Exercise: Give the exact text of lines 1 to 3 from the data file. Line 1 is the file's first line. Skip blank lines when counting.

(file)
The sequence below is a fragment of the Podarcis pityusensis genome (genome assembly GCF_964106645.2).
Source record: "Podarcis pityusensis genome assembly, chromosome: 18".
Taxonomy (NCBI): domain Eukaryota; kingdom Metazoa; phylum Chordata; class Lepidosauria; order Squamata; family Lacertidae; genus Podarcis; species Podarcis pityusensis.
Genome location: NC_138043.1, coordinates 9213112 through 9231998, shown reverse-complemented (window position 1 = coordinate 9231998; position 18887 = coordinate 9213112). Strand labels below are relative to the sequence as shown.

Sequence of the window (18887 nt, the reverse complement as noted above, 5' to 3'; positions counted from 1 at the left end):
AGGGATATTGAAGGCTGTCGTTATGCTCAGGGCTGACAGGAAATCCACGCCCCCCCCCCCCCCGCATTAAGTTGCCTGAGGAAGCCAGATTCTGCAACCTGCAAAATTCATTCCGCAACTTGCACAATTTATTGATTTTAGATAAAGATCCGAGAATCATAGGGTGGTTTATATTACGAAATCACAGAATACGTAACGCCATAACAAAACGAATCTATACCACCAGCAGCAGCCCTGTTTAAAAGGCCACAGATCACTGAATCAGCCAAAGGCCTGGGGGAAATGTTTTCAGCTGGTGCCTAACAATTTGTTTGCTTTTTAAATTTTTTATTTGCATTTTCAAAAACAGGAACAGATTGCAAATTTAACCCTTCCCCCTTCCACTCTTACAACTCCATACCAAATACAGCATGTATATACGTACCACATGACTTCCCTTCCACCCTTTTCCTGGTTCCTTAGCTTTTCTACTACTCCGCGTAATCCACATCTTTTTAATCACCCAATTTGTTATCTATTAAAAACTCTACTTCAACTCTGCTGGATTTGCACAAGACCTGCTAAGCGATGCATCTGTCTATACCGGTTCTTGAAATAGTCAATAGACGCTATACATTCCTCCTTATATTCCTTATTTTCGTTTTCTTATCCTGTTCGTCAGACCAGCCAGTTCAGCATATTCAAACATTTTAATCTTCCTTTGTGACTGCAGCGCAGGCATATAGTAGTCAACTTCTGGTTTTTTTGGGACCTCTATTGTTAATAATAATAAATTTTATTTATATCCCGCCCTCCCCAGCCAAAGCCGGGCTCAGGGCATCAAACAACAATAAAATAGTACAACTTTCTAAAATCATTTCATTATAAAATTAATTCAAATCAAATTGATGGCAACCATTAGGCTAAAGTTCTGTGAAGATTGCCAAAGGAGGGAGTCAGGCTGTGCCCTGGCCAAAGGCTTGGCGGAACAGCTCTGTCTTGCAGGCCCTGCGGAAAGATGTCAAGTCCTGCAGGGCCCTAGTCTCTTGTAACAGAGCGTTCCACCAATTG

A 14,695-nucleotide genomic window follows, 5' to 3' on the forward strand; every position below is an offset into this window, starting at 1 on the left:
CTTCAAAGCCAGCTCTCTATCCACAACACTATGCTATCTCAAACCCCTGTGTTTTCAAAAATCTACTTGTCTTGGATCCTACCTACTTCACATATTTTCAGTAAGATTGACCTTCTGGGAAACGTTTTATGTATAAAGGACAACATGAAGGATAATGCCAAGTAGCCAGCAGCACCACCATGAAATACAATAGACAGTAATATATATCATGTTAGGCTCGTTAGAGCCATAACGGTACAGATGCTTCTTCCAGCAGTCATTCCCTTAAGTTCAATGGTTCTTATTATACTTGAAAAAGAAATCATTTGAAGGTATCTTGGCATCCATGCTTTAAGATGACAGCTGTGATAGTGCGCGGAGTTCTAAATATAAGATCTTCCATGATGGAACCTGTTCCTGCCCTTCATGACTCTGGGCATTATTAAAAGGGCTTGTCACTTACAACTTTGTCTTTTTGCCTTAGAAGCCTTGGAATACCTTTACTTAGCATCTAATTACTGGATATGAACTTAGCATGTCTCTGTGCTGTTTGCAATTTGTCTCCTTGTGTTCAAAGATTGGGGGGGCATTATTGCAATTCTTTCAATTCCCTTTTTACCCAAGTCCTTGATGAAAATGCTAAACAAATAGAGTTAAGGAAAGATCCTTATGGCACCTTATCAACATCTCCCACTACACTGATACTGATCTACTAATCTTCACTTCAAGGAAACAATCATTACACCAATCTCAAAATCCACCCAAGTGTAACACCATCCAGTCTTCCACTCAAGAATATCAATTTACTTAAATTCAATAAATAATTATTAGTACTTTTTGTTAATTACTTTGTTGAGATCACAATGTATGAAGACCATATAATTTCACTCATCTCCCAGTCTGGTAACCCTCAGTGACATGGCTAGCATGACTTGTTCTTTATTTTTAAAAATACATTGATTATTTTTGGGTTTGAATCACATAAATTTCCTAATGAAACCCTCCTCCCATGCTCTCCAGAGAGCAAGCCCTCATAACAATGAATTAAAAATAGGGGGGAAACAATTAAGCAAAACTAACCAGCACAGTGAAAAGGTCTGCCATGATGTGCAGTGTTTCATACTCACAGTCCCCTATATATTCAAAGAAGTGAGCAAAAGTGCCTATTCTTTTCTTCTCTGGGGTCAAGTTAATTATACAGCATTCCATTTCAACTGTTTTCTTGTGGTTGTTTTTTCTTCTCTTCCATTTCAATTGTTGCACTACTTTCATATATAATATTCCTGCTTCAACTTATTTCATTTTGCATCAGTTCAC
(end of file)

The sequence below is a fragment of the Podarcis pityusensis genome (genome assembly GCF_964106645.2).
Source record: "Podarcis pityusensis genome assembly, chromosome: 18".
Taxonomy (NCBI): domain Eukaryota; kingdom Metazoa; phylum Chordata; class Lepidosauria; order Squamata; family Lacertidae; genus Podarcis; species Podarcis pityusensis.